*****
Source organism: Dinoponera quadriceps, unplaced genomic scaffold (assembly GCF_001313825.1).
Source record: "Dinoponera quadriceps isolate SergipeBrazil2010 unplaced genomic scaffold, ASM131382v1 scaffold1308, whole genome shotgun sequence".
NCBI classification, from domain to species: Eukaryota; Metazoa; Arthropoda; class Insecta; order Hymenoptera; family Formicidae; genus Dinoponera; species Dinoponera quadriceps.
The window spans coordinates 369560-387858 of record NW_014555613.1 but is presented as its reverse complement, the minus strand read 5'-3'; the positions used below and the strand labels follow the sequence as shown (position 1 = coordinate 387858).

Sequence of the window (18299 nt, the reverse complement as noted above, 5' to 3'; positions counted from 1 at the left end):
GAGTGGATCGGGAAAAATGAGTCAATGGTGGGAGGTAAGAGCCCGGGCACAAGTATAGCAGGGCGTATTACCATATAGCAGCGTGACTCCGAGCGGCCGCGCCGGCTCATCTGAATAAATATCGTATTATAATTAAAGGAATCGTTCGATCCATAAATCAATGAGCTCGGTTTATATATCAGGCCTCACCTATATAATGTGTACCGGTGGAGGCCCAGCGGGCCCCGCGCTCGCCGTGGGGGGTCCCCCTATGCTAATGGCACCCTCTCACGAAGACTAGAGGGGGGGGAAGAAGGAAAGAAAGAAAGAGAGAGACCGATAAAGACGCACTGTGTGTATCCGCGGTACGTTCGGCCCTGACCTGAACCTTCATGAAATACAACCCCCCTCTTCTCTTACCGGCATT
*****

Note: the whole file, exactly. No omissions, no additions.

Source organism: Dinoponera quadriceps, unplaced genomic scaffold (assembly GCF_001313825.1).
Source record: "Dinoponera quadriceps isolate SergipeBrazil2010 unplaced genomic scaffold, ASM131382v1 scaffold1308, whole genome shotgun sequence".
NCBI classification, from domain to species: Eukaryota; Metazoa; Arthropoda; class Insecta; order Hymenoptera; family Formicidae; genus Dinoponera; species Dinoponera quadriceps.
The window spans coordinates 369560-387858 of record NW_014555613.1 but is presented as its reverse complement, the minus strand read 5'-3'; the positions used below and the strand labels follow the sequence as shown (position 1 = coordinate 387858).

Sequence of the window (18299 nt, the reverse complement as noted above, 5' to 3'; positions counted from 1 at the left end):
GAGTGGATCGGGAAAAATGAGTCAATGGTGGGAGGTAAGAGCCCGGGCACAAGTATAGCAGGGCGTATTACCATATAGCAGCGTGACTCCGAGCGGCCGCGCCGGCTCATCTGAATAAATATCGTATTATAATTAAAGGAATCGTTCGATCCATAAATCAATGAGCTCGGTTTATATATCAGGCCTCACCTATATAATGTGTACCGGTGGAGGCCCAGCGGGCCCCGCGCTCGCCGTGGGGGGTCCCCCTATGCTAATGGCACCCTCTCACGAAGACTAGAGGGGGGGGAAGAAGGAAAGAAAGAAAGAGAGAGACCGATAAAGACGCACTGTGTGTATCCGCGGTACGTTCGGCCCTGACCTGAACCTTCATGAAATACAACCCCCCTCTTCTCTTACCGGCATT